Perhaps there is something to the notion Richard Ohmann opens his piece with, that a title with three interchangeable words or phrases is an indication that the article will be nonsense. After all, how many three-word (or three-phrase) articles appear in journals that seem completely baseless or utterly dry? Ohmann’s essay on “Literacy, Technology, and Monopoly Capital” definitely seems one of the latter, and yet it kept drawing me back with a ring of truth. While I found myself constantly lamenting the dryness of the article, I too found myself agreeing with many of the arguments he makes throughout the piece, particularly his thoughts on how varying forms of literacy are related to power dynamics in society.
What is literacy (in America, at least) but a buzz word used by those in power to prove American exceptionalism on the one hand or lament our declining education system on the other? Bitzer’s ideas of rhetorical situations rang through my head as I read Ohmann’s piece, as Ohmann’s arguments relate clear rhetorical situations (those related to the powerful keeping control of the masses) that have shaped our ideas of literacy, both in relation to the written word and to technology itself. Rhetorical situations seem particularly useful to consider when regarding the thought experiments highlighted on pages 704-705 of the article. These thought experiments, after all, are built on rethinking the rhetorical situations that led to the introduction of varying technologies. I found myself trying to come up with a thought exercise just as “in-some-ways absurd” as the rest to fit with instance “d” regarding computers, planning to build my blog post around that, but found it an exceedingly difficult task (705). Most of what I came up with was so impractical in today’s world (i.e. what if computers had first been introduced for “the masses” in the 1950s when commercial computers were beginning to become a reality?), or simply too difficult to actually answer without being a simple “what if?” (i.e. what if the first working computer had been invented by a Brit or an American, not a German whose work was largely unnoticed by the U.K. and the U.S. for many years due to WWII?). Suffice it to say that attention to rhetorical situations is clearly important when exploring technology literacy, as this is clearly Ohmann’s intent with his listed thought experiments.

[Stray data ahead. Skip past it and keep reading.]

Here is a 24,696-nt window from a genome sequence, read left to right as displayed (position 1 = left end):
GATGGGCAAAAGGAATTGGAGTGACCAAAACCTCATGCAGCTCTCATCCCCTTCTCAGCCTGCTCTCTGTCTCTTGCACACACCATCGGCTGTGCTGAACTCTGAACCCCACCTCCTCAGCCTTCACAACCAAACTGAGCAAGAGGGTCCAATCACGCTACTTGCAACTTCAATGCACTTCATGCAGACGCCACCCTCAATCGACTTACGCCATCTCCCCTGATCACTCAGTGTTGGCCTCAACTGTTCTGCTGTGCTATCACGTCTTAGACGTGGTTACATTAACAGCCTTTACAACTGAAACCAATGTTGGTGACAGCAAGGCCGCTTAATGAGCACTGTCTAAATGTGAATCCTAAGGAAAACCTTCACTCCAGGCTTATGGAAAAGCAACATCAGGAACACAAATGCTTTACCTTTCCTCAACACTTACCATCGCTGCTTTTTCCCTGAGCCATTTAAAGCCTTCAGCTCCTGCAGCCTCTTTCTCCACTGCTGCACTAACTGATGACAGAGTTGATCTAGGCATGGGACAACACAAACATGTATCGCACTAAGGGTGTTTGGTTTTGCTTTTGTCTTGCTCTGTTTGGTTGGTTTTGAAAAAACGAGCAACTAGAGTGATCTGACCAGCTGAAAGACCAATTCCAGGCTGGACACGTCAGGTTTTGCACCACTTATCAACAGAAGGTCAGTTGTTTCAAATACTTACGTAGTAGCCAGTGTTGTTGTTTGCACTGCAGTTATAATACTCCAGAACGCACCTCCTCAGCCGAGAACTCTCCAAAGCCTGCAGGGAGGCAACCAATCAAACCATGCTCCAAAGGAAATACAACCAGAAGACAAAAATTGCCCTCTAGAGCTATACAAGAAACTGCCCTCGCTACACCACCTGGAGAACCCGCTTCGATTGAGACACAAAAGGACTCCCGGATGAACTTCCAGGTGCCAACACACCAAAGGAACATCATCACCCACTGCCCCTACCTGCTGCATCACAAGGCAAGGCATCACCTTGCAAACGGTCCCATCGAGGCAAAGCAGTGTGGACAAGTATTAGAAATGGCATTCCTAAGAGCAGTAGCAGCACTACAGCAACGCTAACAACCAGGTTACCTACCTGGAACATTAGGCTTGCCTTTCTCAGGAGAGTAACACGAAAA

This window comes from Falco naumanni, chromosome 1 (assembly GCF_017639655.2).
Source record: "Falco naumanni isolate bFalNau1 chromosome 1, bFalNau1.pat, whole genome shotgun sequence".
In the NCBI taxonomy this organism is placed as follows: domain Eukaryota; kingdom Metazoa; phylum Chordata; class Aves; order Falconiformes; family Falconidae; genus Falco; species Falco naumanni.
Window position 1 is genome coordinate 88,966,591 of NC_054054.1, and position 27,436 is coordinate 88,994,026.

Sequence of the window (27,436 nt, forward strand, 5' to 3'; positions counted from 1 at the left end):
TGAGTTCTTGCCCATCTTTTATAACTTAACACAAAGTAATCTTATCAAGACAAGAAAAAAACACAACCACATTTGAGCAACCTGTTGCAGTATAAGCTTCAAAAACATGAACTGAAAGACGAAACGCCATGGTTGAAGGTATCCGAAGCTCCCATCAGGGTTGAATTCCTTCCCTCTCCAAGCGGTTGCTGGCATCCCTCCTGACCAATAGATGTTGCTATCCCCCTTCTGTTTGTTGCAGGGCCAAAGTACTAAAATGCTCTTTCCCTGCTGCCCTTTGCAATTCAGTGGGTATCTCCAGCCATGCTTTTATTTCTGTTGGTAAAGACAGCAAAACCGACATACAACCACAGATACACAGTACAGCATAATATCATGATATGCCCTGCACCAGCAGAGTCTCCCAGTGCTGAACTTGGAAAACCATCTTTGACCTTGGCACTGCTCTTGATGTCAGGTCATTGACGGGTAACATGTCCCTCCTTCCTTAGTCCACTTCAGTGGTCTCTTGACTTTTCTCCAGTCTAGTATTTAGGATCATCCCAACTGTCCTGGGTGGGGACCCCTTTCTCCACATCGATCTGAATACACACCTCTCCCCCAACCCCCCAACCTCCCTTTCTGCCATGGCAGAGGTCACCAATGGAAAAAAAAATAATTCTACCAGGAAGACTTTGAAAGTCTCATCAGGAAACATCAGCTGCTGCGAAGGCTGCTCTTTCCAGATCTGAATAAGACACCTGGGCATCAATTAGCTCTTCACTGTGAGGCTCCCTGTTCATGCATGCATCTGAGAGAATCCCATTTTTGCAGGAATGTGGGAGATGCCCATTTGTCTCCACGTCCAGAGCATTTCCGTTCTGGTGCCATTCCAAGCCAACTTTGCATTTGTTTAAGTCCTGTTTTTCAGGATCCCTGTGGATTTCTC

Instead of focusing on the thought exercises, I am now drawn to questions regarding the relationship between discourse communities and the varying literacies they can claim. Taking student organizations at NDSU as an example, the ACM (Association for Computing Machinery) club has a completely different level of computer literacy than, say, the English Club. Ohmann seems to fall short of associating high levels of computer literacy with higher classes in our society, but I have a feeling that is precisely where he would stand at this point in time. Consider the social standing of an English major over a Computer Science or Computer Engineering major in America today! With that in mind, some questions emerge.
Question 1: Is it fair to say that computer literacy is associated with class status? How might the proliferation of computers and even more advanced technologies (smart phones, smart TVs, etc.) complicate this claim?
Question 2: What forms of resistance to the top-down approaches to literacy mentioned in Ohmann’s piece are visible in our society (if there are any)?
Question 3: How might new media scholars and pedagogues respond to Ohmann’s argument that “technique is less important than context and purpose in the teaching of literacy” (713)?